Earlier on Thursday, Responding to DUP First Minister Peter Robinson's threat to resign over the issue - a move that would trigger an Assembly election - the Sinn Fein Deputy First Minister Martin McGuinness insisted such drastic action would achieve nothing.
"I think Peter is well aware of my view that this is a time for steady leadership, this is a time for calm nerves, this is a time for solutions to the present scenario we find ourselves," he said.
"This is certainly not the time - though I don't fear it at all - for an election."
Mr McGuinness said he would never voluntarily walk away from the devolved institutions.
"I will never resign," he said after meeting Northern Ireland Secretary Theresa Villiers to discuss the issue.
On the run republicans: Unionists must have known all along, insists Gerry Kelly
Sinn Fein is standing by its position that John Downey should never have been arrested as political outrage grew across the UK that almost 200 on-the-run republicans have been granted so-called 'get out of jail free' cards.
The party has poured scorn on unionist claims they knew nothing about the controversial 'comfort letters'.
North Belfast MLA Gerry Kelly was deeply involved in the process of securing the letters for former IRA members.
He said that unionists – including the First Minister Peter Robinson – must have known about the deal.
He said: "It was very public and for the unionists to claim they knew nothing about it is false.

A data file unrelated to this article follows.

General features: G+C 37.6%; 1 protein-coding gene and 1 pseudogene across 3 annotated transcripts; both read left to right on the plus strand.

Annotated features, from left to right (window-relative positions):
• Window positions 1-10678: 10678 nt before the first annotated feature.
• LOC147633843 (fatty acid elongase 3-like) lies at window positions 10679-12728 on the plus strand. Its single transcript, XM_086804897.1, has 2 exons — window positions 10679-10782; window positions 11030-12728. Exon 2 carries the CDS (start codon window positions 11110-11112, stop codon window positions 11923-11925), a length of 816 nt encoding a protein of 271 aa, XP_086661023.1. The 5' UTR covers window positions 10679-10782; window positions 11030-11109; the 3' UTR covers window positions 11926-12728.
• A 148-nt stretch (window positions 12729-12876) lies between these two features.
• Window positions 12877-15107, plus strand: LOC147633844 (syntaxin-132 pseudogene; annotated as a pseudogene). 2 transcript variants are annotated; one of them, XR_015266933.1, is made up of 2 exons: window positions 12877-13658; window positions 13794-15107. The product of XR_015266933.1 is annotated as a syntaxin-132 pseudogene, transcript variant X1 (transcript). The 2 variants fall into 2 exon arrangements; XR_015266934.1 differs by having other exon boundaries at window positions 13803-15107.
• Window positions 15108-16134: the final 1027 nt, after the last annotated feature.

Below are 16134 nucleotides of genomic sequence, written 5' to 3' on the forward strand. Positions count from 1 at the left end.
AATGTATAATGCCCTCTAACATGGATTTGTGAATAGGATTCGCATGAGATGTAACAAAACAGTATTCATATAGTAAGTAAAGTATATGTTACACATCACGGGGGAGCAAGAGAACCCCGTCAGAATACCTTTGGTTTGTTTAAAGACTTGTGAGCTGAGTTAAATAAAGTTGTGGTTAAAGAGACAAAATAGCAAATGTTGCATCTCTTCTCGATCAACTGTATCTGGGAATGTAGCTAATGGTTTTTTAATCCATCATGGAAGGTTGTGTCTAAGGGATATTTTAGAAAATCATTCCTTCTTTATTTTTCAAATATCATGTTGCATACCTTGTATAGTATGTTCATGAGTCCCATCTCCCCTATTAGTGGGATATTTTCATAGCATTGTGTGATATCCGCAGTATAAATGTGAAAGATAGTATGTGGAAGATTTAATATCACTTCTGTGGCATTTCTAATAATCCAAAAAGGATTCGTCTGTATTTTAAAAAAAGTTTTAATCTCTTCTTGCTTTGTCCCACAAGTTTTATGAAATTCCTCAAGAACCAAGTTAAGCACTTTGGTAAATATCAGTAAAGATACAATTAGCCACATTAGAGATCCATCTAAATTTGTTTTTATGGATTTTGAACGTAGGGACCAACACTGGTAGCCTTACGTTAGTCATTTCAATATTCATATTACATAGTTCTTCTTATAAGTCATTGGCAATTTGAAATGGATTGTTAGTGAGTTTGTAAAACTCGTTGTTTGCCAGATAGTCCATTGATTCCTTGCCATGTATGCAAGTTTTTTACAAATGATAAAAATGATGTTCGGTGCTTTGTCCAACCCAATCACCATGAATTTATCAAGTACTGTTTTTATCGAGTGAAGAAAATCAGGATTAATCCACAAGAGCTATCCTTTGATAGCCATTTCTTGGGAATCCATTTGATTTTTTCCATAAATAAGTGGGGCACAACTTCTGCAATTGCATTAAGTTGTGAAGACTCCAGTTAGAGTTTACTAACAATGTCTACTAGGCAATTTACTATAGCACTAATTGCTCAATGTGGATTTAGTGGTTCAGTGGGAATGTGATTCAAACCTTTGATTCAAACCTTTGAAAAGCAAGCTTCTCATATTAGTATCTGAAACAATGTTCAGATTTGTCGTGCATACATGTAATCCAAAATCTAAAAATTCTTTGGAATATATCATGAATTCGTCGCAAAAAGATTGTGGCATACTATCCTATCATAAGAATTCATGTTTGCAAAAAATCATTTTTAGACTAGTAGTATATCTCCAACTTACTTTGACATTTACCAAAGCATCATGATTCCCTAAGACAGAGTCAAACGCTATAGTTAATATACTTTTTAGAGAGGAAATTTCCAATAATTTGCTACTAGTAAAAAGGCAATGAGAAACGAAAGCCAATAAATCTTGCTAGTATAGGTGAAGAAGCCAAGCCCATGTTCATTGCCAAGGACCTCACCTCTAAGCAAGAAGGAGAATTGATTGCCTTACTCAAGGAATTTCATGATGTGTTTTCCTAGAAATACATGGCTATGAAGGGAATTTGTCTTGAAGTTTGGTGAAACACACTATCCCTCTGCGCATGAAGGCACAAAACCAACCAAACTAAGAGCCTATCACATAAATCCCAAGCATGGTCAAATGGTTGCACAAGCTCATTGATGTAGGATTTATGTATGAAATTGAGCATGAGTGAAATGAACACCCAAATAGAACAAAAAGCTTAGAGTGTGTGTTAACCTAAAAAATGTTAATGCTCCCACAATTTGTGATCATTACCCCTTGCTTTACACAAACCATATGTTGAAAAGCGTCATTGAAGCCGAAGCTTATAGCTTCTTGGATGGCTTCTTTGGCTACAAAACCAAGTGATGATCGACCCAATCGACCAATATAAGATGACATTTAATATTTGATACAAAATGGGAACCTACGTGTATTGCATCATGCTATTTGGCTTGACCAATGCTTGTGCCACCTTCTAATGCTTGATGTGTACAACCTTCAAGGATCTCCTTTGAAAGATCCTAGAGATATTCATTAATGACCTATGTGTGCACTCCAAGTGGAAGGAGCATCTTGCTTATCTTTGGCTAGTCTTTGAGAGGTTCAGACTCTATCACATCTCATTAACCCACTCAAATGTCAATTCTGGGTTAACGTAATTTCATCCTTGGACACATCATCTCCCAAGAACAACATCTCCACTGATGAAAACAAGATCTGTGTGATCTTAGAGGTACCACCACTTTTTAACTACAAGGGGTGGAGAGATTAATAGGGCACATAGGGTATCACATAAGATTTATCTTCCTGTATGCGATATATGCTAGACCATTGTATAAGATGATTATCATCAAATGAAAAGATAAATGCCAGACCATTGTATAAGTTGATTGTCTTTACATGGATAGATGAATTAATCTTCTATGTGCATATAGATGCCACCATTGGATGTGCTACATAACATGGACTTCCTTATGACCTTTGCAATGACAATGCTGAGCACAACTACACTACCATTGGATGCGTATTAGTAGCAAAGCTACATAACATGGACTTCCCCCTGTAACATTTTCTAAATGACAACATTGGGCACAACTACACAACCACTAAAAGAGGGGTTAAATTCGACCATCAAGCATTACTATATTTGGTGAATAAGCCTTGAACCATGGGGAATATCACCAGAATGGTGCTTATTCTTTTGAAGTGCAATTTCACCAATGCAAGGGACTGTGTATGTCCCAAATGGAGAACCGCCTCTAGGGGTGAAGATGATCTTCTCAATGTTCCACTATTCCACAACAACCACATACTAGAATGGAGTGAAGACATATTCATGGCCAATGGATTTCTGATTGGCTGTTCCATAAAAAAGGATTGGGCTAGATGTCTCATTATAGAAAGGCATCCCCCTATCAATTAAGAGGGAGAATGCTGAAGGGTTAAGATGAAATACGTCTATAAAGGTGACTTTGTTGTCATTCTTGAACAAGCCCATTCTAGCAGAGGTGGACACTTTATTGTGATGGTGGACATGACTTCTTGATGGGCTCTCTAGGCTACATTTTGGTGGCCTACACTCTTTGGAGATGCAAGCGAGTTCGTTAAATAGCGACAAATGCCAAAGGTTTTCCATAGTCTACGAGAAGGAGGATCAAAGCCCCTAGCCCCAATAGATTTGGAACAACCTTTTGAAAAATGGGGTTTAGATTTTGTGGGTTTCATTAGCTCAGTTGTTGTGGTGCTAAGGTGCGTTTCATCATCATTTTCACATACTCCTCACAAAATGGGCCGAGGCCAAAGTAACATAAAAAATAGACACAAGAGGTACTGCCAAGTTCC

"(Mr Robinson) knew about the OTR situation, he knew they were crucial to the peace process and the political process. He is foolish and needs to be careful as a political leader painting himself into a corner on the issue."
He was backed by fellow MLA Alex Maskey who said the letters issued by the Northern Ireland Office to the 187 former paramilitaries were "sought and given in good faith, and accepted in good faith".
He said people have to come forward and ask if they are still being sought by the authorities.
Mr Maskey said the issue had been raised at talks after talks, adding that leading unionists were aware of the letters. He pointed out it had been mentioned in the 2009 Eames-Bradley Report on dealing with the past.
Referring to Peter Robinson's threat to quit over the issue, he commented: "Peter can resign if he wishes, but that is still not going to address the past."
Sinn Fein president Gerry Adams insisted that "both governments gave firm commitments" to deal with on-the-runs cases.
"A process was put in place to deal with outstanding cases, including that of John Downey," he said.
"The arrest of John Downey by the London police was in clear breach of this and of the commitments given by the British Government in 2004, during the peace process negotiations at Weston Park and in subsequent negotiations.
"John Downey should never have been arrested and this has been vindicated by the court decision."
Earlier yesterday, Deputy First Minister Martin McGuinness indicated that he felt unionists were overreacting when he issued a message on Twitter urging them to "calm down".
The leading Sinn Fein politician posted: "My unionist colleagues need to calm down.
"We've all come a long way.
"No sensible person will thank anyone for threatening the institutions."